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Desperadoes Paperback – January 16, 1997


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Product Details

  • Paperback: 288 pages
  • Publisher: Harper Perennial; Reprint edition (January 16, 1997)
  • Language: English
  • ISBN-10: 9780060976989
  • ISBN-13: 978-0060976989
  • ASIN: 0060976985
  • Product Dimensions: 5.3 x 0.6 x 8 inches
  • Shipping Weight: 8.8 ounces (View shipping rates and policies)
  • Average Customer Review: 3.8 out of 5 stars  See all reviews (12 customer reviews)
  • Amazon Best Sellers Rank: #351,815 in Books (See Top 100 in Books)

Editorial Reviews

Review

"The writing is so accomplished and the book has such an authoritative tone that one finds it difficult to think of this as a first novel." -- Jerome Charyn,New York Times Book Review

"This is one terrific book...Gunsmoke for literate adults." -- New York

The writing is so accomplished and the book has such an authoritative tone that one finds it difficult to think of this as a first novel . . . -- The New York Times Book Review, Jerome Charyn

About the Author

Ron Hansen is the bestselling author of the novel Atticus (a finalist for the National Book Award), Hitler's Niece, Mariette in Ecstasy, Desperadoes, and Isn't It Romantic?, as well as a collection of short stories, a collection of essays, and a book for children. The Assassination of Jesse James by the Coward Robert Ford was a finalist for the PEN/Faulkner Award. Ron Hansen lives in northern California, where he teaches at Santa Clara University.


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Customer Reviews

3.8 out of 5 stars
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Most Helpful Customer Reviews

24 of 26 people found the following review helpful By Angela Belt on May 8, 2000
Format: Paperback
Desperadoes is a fictionalized account of the exploits of the Dalton gang, but it reads like the truth. Ron Hansen breathes life into these characters.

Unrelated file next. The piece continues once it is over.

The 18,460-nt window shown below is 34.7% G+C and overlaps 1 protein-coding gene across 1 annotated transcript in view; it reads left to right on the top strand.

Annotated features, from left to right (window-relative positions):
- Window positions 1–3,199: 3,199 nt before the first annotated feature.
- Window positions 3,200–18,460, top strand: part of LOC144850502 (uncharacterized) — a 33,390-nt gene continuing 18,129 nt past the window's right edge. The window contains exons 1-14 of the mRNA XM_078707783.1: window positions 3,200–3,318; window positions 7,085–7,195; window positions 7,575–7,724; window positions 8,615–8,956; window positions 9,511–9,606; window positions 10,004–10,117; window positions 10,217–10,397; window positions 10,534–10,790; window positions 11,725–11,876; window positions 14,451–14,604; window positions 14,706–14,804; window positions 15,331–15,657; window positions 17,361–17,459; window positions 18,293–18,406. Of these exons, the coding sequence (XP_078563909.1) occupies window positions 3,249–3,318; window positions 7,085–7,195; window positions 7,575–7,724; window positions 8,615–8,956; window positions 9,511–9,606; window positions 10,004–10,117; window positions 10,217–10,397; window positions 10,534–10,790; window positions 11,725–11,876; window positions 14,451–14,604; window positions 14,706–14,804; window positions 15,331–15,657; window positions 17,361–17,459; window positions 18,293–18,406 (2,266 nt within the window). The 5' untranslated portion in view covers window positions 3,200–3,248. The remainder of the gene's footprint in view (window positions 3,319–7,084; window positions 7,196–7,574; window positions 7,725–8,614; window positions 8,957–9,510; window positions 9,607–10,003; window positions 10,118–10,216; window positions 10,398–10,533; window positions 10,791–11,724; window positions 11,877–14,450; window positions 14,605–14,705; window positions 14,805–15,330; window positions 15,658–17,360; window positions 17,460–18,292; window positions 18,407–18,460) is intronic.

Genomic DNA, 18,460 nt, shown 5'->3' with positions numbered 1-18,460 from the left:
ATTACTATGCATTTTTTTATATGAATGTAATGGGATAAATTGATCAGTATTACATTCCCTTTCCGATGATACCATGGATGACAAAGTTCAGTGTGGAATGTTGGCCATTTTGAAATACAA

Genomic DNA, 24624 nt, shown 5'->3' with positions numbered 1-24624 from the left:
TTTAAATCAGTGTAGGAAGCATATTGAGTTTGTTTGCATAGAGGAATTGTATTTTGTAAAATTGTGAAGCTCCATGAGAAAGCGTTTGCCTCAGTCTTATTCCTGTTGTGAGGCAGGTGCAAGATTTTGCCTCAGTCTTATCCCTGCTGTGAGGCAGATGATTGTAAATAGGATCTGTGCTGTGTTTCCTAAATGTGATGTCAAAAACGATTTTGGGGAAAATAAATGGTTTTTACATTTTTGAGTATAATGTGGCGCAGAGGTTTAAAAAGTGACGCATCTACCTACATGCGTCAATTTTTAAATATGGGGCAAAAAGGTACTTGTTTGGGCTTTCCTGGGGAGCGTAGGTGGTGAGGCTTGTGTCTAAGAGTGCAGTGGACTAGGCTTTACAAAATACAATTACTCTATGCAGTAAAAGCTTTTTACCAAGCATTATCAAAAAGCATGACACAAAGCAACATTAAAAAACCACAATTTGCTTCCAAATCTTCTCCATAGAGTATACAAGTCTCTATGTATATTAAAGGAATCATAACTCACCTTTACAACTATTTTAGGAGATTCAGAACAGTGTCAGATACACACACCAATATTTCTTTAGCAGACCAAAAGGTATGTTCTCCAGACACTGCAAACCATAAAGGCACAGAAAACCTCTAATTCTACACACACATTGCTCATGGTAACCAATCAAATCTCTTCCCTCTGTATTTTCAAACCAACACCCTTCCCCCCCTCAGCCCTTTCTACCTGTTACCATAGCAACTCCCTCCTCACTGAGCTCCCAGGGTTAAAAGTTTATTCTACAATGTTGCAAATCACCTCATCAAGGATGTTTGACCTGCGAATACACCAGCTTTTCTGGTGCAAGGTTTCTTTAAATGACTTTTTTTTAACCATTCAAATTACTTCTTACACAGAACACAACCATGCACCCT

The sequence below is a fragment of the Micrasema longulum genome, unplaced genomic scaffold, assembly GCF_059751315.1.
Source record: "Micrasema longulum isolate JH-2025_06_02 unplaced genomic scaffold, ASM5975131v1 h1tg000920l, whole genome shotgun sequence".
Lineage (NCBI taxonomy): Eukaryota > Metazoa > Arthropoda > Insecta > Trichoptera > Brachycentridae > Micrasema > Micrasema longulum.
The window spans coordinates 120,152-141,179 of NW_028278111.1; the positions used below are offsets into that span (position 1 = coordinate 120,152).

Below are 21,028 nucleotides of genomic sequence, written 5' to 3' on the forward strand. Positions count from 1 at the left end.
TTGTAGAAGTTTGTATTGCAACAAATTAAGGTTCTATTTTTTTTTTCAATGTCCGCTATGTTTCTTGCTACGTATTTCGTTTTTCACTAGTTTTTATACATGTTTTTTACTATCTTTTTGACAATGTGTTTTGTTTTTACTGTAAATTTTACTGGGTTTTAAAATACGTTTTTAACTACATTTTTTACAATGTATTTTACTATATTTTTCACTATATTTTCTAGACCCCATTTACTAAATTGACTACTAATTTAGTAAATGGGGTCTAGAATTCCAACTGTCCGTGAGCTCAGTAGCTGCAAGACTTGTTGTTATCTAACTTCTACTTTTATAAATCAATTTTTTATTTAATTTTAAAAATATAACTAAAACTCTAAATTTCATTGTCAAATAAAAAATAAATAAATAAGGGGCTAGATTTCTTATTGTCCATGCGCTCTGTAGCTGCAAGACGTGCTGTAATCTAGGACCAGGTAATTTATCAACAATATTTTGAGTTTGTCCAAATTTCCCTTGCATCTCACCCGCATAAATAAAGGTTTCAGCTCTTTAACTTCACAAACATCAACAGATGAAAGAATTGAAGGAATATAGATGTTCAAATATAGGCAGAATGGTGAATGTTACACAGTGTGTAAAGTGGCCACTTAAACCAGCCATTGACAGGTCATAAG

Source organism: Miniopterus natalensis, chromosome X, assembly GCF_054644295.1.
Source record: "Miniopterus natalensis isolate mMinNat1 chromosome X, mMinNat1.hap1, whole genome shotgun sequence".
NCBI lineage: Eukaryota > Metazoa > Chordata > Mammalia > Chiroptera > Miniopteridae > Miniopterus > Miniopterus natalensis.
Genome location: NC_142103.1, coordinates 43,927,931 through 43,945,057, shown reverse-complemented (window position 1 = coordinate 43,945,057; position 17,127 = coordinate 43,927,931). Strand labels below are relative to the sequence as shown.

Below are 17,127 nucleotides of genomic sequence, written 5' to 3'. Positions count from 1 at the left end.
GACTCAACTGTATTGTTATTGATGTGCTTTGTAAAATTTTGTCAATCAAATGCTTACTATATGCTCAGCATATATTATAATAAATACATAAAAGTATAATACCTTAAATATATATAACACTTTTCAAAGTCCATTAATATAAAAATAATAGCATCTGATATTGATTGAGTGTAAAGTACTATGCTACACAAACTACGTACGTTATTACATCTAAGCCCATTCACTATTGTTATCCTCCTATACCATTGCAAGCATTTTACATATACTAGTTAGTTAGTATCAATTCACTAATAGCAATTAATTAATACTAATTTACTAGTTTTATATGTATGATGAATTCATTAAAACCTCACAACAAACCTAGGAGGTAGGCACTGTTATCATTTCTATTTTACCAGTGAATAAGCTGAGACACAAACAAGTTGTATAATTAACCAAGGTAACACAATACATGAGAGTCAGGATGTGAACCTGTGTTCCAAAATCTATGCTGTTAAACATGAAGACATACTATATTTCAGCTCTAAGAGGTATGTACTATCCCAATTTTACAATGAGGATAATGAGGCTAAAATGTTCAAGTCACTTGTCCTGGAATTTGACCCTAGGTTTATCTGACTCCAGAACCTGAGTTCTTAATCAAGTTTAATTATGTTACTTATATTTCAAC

Hansen's cinematic style put me in the moment. I could smell the nervous horses as Grat crept among them at night, culling a rancher's string of ponies. I could feel the cold trickle down my neck as Bob tipped back his rain-soaked stetson during a stakeout.
Although the Daltons' story is overshadowed by their dreams of greedy glory and instances of thoughtless brutality, as Hansen tells it, they still displayed the occasional burst of honor or gallantry. Emmett, Bob and Grat Dalton became real for me.
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5 of 6 people found the following review helpful By L. Anderson on November 10, 2010
Format: Paperback Verified Purchase
I bought this book to compliment my research for a novel I am writing about deputy marshals of the Indian Territory, Bob and Grat Dalton being two such men. I found the book interesting in the way the author presents the story through the eyes of the younger brother, Emmet Dalton. He helps the reader experience the dysfunctional life of this ruthless family of brothers, but it is not pleasant. The young men choose early on to disregard their up-bringing and take up the wild ways of the outlaw for the sheer joy of it. As seen from their eyes, the robbing and killing they did are a necessary part of their effort to gain glory and riches. There are many humorous parts but also disgusting parts such as where Emmet describes the outlandish sexual habits of his brothers and the other gang members. I also found that the author took license with some of the details from history describing events which probably did not happen exactly that way. i.e. the Daltons' encounters with Chris Madsen. I found the book worth reading if you can wade through the sadistic parts. The author does not idealize these murderers, but presents them with weaknesses which makes the reader sympathize with them. Do not read it for accurate history but for a more realistic picture from the author's point of view.
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10 of 13 people found the following review helpful By Michael W. Kennedy on June 27, 2007